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Can someone please explain Ampere's law to me?

  1. Oct 2, 2014 #1
    The closed line integral of the B field equals m*I where m is permeability and I is the current enclosed.

    Does this mean amperes law only holds for infinitesimal current elements (or a moving charge?) Because how else can a current be "enclosed"?
     
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  3. Oct 3, 2014 #2

    jtbell

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    You have a closed loop that you're integrating ##\vec B \cdot d\vec l## around. Imagine a surface whose boundary (edge) is that loop. This surface can be any shape, so long as it doesn't have any "holes" in it, and its boundary is the same loop. The current is the total current that passes through ("pierces") the surface.

    Example: if the loop is a circle, then the surface might be (a) a flat disk with the circle being its edge, (b) a hemisphere with the circle being the "equator" along which a sphere was divided in order to produce the hemisphere, (c) a butterfly-net or wind-sock with the circle being its "mouth", etc.
     
  4. Oct 3, 2014 #3
    So what im getting from this is I apply stokes theorem to the curl of the magnetic field to get the line integral of B.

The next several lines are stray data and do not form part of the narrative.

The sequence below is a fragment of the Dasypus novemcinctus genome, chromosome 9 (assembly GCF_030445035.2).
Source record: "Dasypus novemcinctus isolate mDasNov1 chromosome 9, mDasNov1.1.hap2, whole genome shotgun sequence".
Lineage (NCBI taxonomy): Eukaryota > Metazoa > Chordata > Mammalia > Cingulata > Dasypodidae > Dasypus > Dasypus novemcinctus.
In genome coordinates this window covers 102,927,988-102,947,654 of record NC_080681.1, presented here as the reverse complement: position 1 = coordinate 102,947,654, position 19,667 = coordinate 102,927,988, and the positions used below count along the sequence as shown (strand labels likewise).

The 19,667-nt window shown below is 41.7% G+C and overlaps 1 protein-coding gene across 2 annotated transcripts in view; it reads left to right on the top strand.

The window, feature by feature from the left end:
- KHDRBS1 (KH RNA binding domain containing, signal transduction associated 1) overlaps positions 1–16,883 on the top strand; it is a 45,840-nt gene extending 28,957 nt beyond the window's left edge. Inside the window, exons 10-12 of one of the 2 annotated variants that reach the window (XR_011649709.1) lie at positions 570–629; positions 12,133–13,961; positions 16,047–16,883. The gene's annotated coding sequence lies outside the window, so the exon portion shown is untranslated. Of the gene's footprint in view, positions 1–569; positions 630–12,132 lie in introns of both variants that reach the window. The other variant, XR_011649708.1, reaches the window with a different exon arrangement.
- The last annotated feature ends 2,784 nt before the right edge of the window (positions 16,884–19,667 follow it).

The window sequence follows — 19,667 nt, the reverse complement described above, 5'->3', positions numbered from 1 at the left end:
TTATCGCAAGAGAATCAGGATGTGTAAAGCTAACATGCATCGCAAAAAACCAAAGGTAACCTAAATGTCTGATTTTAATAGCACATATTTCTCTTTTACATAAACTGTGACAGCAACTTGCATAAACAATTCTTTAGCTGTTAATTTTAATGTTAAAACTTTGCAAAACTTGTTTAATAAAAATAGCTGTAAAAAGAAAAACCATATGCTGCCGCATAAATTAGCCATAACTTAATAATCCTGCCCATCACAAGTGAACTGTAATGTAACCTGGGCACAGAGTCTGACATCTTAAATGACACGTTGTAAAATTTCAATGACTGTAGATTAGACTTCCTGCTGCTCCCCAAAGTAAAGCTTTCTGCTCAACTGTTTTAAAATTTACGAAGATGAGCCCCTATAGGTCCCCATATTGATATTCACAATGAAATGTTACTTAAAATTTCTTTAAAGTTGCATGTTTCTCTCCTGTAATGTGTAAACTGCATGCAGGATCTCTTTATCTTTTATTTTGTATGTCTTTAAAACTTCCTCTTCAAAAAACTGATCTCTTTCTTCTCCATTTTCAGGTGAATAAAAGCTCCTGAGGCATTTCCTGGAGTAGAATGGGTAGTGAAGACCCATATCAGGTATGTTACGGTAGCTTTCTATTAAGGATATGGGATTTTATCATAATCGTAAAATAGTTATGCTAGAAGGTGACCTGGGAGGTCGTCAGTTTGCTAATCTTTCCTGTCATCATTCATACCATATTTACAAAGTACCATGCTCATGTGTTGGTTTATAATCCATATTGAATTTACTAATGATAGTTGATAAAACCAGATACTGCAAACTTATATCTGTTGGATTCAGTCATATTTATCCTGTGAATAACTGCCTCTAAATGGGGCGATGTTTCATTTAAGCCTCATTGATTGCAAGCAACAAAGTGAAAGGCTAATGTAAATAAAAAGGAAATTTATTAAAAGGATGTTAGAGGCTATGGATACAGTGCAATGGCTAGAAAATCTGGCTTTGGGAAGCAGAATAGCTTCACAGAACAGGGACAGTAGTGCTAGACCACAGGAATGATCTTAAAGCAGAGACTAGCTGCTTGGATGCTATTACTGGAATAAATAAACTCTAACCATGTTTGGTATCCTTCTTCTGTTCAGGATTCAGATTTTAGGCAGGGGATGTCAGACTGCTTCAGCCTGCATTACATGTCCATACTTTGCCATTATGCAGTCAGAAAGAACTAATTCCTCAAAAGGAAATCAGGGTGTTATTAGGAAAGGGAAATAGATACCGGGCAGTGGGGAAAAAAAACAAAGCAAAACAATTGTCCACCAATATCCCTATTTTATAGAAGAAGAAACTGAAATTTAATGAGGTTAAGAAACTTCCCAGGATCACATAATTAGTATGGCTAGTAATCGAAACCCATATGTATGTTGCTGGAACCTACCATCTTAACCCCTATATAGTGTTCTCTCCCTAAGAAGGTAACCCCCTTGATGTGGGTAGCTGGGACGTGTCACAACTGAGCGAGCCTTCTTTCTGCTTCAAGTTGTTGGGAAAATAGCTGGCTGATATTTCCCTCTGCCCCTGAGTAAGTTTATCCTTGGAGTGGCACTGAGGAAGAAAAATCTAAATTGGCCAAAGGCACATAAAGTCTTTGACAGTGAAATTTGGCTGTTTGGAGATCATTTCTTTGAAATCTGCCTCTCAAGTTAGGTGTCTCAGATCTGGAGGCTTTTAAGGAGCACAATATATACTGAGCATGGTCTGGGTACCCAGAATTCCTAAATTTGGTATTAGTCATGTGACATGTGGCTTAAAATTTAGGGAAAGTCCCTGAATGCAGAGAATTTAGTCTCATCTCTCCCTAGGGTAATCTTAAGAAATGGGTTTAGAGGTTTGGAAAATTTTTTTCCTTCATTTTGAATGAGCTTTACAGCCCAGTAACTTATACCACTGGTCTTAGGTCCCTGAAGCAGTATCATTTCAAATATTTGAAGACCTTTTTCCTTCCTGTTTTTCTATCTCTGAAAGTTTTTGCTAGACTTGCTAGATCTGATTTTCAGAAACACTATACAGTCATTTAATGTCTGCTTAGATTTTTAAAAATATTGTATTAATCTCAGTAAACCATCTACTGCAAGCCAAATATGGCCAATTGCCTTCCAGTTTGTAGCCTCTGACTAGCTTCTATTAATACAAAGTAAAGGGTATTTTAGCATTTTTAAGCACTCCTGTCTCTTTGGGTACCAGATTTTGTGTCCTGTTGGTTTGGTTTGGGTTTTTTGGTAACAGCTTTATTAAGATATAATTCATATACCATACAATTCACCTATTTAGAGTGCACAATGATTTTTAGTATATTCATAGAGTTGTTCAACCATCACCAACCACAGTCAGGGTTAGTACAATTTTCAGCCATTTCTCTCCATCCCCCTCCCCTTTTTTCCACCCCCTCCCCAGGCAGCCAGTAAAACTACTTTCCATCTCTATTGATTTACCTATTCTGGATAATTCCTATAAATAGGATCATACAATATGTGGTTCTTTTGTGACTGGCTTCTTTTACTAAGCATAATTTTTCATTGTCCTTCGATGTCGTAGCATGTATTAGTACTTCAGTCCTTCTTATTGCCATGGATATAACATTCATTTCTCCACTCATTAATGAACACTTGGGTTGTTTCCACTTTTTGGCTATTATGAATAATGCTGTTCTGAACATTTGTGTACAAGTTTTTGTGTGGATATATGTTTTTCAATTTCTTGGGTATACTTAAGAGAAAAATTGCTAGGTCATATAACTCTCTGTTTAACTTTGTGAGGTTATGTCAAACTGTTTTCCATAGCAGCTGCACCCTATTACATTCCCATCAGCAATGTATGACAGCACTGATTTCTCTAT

But im having trouble here because the surface is open so no current is actually enclosed.
    wouldnt the current piercing the surface be infinitesimal?
     
  5. Oct 3, 2014 #4

    vanhees71

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    First of all one must emphasize that Ampere's Law only holds for static situations, i.e., both the magnetic field and the current density under consideration must be time independent. Then the Ampere-Maxwell equation simplifies to Ampere's Law and electric and magnetic field components decouple. The Ampere Law reads (in Heaviside-Lorentz units and in the sense of microscopic electromagnetism)
    [tex]\vec{\nabla} \times \vec{B}=\frac{1}{c} \vec{j}.[/tex]
    Then you can apply Stokes's integral theorem, i.e., you integrate this over an oriented open surface [itex]S[/itex] with boundary [itex]\partial S[/itex]. The orientation is such that the direction of the boundary curve and the surface-normal vectors are related according to the right-hand rule. Then Stokes's theorem tells you that
    [tex]\int_{\partial S} \mathrm{d} \vec{x} \cdot \vec{B}=\frac{1}{c} \int_{S} \mathrm{d} \vec{S} \cdot \vec{j}.[/tex]
    The left-hand side is the circulation of the magnetic field, and according to the just derived Ampere Law in integral form, it's equal to the total electric current (in the here applied units divided by [itex]c[/itex]) flowing through the surface. For a finite surface there's nothing infinitesimal here!
     
  6. Oct 3, 2014 #5

    Redbelly98

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    The current is equivalent to the amount of charge that has moved through that surface in a unit (finite) amount of time, and so has a finite value.

    Are you perhaps thinking of the actual amount of charge contained within the surface? That is infinitesimal, but is not the same as the current.
     
  7. Oct 3, 2014 #6

    jtbell